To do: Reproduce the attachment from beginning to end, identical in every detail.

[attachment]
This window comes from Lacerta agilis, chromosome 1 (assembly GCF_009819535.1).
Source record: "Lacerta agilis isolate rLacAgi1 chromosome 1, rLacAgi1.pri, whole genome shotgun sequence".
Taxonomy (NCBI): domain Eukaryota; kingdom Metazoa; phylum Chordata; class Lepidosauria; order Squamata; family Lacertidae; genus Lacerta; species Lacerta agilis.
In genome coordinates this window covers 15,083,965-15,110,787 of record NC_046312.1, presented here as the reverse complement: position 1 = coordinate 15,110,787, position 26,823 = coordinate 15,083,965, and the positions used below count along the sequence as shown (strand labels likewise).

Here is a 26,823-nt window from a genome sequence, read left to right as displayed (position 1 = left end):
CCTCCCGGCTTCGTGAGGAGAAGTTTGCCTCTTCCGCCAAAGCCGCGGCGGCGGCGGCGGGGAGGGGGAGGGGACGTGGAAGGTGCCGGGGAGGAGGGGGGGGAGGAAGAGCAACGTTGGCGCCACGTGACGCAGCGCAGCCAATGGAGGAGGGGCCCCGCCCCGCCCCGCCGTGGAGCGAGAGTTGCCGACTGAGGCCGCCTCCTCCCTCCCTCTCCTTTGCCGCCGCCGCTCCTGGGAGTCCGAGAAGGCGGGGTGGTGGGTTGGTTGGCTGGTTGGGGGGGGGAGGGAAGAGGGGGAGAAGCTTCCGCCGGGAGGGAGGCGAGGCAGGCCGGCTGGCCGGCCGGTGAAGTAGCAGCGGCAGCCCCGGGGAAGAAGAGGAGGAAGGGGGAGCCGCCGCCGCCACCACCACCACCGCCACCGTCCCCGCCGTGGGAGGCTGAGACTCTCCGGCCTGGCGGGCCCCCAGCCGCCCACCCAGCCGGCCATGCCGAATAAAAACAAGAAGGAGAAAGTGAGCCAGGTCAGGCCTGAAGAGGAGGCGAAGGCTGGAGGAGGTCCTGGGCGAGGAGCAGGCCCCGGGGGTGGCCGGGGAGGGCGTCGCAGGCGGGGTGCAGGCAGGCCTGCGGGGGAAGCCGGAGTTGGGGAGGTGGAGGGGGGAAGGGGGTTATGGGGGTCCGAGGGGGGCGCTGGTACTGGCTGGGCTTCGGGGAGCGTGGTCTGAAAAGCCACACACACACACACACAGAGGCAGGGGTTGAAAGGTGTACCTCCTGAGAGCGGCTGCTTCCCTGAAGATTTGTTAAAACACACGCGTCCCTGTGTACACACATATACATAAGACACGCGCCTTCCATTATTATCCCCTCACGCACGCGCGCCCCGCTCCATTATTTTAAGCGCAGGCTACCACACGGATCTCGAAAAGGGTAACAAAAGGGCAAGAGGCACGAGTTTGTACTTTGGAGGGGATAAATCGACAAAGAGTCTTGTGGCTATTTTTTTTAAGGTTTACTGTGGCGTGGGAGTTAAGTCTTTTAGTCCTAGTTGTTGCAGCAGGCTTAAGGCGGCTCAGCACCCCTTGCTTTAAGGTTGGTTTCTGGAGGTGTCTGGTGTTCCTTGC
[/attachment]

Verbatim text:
This window comes from Lacerta agilis, chromosome 1 (assembly GCF_009819535.1).
Source record: "Lacerta agilis isolate rLacAgi1 chromosome 1, rLacAgi1.pri, whole genome shotgun sequence".
Taxonomy (NCBI): domain Eukaryota; kingdom Metazoa; phylum Chordata; class Lepidosauria; order Squamata; family Lacertidae; genus Lacerta; species Lacerta agilis.
In genome coordinates this window covers 15,083,965-15,110,787 of record NC_046312.1, presented here as the reverse complement: position 1 = coordinate 15,110,787, position 26,823 = coordinate 15,083,965, and the positions used below count along the sequence as shown (strand labels likewise).

Here is a 26,823-nt window from a genome sequence, read left to right as displayed (position 1 = left end):
CCTCCCGGCTTCGTGAGGAGAAGTTTGCCTCTTCCGCCAAAGCCGCGGCGGCGGCGGCGGGGAGGGGGAGGGGACGTGGAAGGTGCCGGGGAGGAGGGGGGGGAGGAAGAGCAACGTTGGCGCCACGTGACGCAGCGCAGCCAATGGAGGAGGGGCCCCGCCCCGCCCCGCCGTGGAGCGAGAGTTGCCGACTGAGGCCGCCTCCTCCCTCCCTCTCCTTTGCCGCCGCCGCTCCTGGGAGTCCGAGAAGGCGGGGTGGTGGGTTGGTTGGCTGGTTGGGGGGGGGAGGGAAGAGGGGGAGAAGCTTCCGCCGGGAGGGAGGCGAGGCAGGCCGGCTGGCCGGCCGGTGAAGTAGCAGCGGCAGCCCCGGGGAAGAAGAGGAGGAAGGGGGAGCCGCCGCCGCCACCACCACCACCGCCACCGTCCCCGCCGTGGGAGGCTGAGACTCTCCGGCCTGGCGGGCCCCCAGCCGCCCACCCAGCCGGCCATGCCGAATAAAAACAAGAAGGAGAAAGTGAGCCAGGTCAGGCCTGAAGAGGAGGCGAAGGCTGGAGGAGGTCCTGGGCGAGGAGCAGGCCCCGGGGGTGGCCGGGGAGGGCGTCGCAGGCGGGGTGCAGGCAGGCCTGCGGGGGAAGCCGGAGTTGGGGAGGTGGAGGGGGGAAGGGGGTTATGGGGGTCCGAGGGGGGCGCTGGTACTGGCTGGGCTTCGGGGAGCGTGGTCTGAAAAGCCACACACACACACACACAGAGGCAGGGGTTGAAAGGTGTACCTCCTGAGAGCGGCTGCTTCCCTGAAGATTTGTTAAAACACACGCGTCCCTGTGTACACACATATACATAAGACACGCGCCTTCCATTATTATCCCCTCACGCACGCGCGCCCCGCTCCATTATTTTAAGCGCAGGCTACCACACGGATCTCGAAAAGGGTAACAAAAGGGCAAGAGGCACGAGTTTGTACTTTGGAGGGGATAAATCGACAAAGAGTCTTGTGGCTATTTTTTTTAAGGTTTACTGTGGCGTGGGAGTTAAGTCTTTTAGTCCTAGTTGTTGCAGCAGGCTTAAGGCGGCTCAGCACCCCTTGCTTTAAGGTTGGTTTCTGGAGGTGTCTGGTGTTCCTTGC